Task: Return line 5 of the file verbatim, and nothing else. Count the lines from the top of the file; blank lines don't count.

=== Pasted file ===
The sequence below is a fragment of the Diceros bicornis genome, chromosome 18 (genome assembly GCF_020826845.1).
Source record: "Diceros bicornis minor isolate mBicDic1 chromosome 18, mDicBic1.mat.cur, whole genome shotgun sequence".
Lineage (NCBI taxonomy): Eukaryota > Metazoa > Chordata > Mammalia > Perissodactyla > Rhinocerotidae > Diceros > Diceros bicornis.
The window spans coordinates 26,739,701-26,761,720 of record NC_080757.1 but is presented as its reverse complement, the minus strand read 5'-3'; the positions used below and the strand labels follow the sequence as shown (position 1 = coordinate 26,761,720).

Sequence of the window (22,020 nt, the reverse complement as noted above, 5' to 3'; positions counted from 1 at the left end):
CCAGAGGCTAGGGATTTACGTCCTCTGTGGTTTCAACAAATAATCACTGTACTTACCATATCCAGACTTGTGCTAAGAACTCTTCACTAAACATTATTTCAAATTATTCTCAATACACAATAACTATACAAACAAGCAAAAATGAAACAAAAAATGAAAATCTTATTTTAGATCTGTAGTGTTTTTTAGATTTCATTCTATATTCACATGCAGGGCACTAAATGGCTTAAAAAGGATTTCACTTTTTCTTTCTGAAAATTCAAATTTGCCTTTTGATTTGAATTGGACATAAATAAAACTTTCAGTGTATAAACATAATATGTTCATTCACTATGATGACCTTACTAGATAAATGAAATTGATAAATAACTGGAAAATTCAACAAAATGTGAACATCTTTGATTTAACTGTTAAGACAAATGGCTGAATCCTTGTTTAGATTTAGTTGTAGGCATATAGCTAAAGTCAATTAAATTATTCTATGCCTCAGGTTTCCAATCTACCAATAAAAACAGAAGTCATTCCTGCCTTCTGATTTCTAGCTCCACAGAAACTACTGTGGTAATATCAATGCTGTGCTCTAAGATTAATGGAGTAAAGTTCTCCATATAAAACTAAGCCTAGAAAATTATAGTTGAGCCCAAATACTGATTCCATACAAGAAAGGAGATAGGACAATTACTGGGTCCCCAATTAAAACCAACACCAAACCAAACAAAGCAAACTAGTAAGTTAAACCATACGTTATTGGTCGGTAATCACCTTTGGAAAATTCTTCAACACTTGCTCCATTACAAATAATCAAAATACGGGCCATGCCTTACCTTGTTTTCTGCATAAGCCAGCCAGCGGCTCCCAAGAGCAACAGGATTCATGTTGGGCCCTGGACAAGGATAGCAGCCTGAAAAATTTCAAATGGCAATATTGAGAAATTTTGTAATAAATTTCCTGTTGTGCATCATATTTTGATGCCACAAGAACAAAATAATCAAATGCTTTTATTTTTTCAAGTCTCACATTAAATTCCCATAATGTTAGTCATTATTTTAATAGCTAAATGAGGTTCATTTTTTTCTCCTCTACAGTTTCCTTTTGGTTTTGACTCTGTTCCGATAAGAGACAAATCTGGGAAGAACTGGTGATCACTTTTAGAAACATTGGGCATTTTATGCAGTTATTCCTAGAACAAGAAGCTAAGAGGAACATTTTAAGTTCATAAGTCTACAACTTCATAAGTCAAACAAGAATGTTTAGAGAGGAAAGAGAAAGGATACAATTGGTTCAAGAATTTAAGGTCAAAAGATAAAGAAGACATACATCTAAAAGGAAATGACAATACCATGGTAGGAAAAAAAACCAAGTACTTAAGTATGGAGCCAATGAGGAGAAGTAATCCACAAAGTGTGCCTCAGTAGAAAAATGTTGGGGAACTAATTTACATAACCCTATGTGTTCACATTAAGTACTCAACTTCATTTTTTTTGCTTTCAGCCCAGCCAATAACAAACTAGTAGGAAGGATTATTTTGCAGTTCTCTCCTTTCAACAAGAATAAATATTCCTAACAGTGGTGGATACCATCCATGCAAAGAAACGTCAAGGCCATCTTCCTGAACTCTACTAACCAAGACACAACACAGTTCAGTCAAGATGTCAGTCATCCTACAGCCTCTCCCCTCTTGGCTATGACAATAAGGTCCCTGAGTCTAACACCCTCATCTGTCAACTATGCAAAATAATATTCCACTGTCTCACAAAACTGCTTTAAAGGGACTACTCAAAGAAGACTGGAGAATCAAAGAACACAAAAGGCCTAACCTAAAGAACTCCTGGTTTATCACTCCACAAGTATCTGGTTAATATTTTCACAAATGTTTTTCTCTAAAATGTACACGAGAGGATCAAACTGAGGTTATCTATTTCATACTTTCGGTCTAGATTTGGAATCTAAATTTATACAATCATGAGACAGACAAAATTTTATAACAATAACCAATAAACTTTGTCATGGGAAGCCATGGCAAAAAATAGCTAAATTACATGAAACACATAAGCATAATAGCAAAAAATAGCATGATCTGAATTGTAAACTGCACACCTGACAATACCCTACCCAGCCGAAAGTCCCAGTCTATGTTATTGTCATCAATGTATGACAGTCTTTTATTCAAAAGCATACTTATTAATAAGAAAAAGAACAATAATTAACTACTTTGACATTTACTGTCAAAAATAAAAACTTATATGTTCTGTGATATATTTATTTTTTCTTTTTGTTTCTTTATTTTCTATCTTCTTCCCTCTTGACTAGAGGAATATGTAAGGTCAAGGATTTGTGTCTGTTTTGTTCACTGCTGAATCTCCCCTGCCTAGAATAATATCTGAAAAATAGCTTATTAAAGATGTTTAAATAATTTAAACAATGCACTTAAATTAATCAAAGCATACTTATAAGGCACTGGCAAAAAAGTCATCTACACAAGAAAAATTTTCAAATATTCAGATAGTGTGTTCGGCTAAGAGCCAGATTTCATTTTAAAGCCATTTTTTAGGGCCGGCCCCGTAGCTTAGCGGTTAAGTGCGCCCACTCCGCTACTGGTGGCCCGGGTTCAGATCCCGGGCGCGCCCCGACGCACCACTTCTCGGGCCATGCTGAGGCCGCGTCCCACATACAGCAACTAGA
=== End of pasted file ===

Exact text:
Sequence of the window (22,020 nt, the reverse complement as noted above, 5' to 3'; positions counted from 1 at the left end):